Someone who practices Jujitsu, Thai boxing, Wrestling, Wing chun, karate, tae kwon do, all together is a mixed martial artist.

In wing chun we learn to see our opponent just as he is. There are no holes or gaps to be exploited when one trully understands and can use Wing chun. A wing chun man will often times learn other styles. This still does not make him a mixed martial artist unless he decides to use those techniques from different schools. Knowing the techniques and using them are two different things.

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Ahmitofo
jdsgungfu
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« Reply #23 on: October 14, 2008, 10:07:22 AM »

Yoshi yahu, thanks for explaining "luc sau". My teacher showed it to me, but I just forgot the name of it.
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Ahmitofo
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« Reply #24 on: October 14, 2008, 10:40:46 AM »

Every single post you write is dumber than the previous one.  That's quite an accomplishment if you read your earlier posts.

MMA is a wasted effort of pre-determined positions and endless patterns that lead nowhere.
Leads to nowhere except profeciency in fighting.  How exactly is that a wasted effort?

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You have to stick with one style if you want to trully understand it, otherwise you are wasting your time. 
Your opinion and definitely a sh*tty one.

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Combining three or four martial arts from different schools of discipline will not give you a true sense of discipline. Only by following one school can you trully learn from it. 
Are we being lectured on discipline by a homeless guy who has spent time in jail?

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MMA to me is defined by someone who practices a combination of different styles. Yes there are some guys out there who are damn good at it and can beat alot of people. If you practice 3 or four styles of karate and some judo or jujitsu, you are NOT A MIXED MARTIAL ARTIST. IF you practice four or five or more different styles of kung fu, wushu, san shou, or kui jiao you are also not a mixed martial artist.

Someone who practices Jujitsu, Thai boxing, Wrestling, Wing chun, karate, tae kwon do, all together is a mixed martial artist.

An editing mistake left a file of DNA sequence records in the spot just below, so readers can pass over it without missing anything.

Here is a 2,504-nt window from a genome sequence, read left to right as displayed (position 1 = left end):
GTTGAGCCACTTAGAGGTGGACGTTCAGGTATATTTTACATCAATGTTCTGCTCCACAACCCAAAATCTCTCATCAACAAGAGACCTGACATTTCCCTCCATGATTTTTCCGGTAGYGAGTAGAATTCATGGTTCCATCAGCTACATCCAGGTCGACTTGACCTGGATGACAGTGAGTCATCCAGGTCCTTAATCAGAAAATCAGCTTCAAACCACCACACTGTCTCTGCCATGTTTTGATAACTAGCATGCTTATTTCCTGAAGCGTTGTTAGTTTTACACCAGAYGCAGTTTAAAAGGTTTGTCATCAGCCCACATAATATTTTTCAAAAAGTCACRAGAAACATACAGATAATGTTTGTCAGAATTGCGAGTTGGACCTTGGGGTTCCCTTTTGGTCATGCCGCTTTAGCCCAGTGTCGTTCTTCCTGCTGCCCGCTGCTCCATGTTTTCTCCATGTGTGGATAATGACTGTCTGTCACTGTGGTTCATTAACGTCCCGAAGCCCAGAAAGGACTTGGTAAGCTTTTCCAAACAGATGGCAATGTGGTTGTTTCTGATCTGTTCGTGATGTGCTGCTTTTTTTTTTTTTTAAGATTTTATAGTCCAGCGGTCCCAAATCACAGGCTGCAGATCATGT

Again...all your opinions...and almost all sh*tty ones.  Just a reminder that wing chun was developed by combining different styles. 

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In wing chun we learn to see our opponent just as he is. There are no holes or gaps to be exploited when one trully understands and can use Wing chun. A wing chun man will often times learn other styles. This still does not make him a mixed martial artist unless he decides to use those techniques from different schools. Knowing the techniques and using them are two different things.
I'm not sure what you are trying to say here.  But I can tell it is stupid.








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Yoshiyahu
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« Reply #25 on: October 14, 2008, 11:04:03 AM »

Actually jdsgungfu My Wing Chun Teacher Did Five animals and Five Elements long before he did Wing Chun. Wing Chun is already a Mixed Martial Art because it combines Snake and Crane. Also the Five Animals and Five Elements are a Mixed Martial Art too.

I think that what ever Art you are practicing one should be core Art. Like you take bits and pieces from all of them. But one is your based. Most MMA guys are either Really Skilled BJJ or Greco Wrestlers. But they add to their art Boxing,Tae Kwon Do and Karate. But there main Fighting style is some form of grappling. An many Striking Art guys practice a little Judo or Chin Na. This can all help in the fight. I see nothing wrong with Grappling all Gung Fu has Grappling. Remember Monkey Gung Fu is ground fighting Art. But in either case I see your point. You have to have a core. Like your Core would be either Shaolin Five Animals or the Wing Chun which you learn a little from both correct.

As for my issue with the MMA. The only thing I dislike about the grappling or wrestling is because I prefer to see people stand up and fight with their style. I do not like Fights that look like wrestling match. I never cared for wrestling that much. I took some Judo, Akido and Kickboxing when I was a kid. My favorite was kick boxing. One reason is because when we sparred in kick boxing it was always the one with the most skill would win. But Akido and Judo we took turns doing drills but we never used in it sparring. I hated that. Back then I had no idea how to use it when ever I had a fight!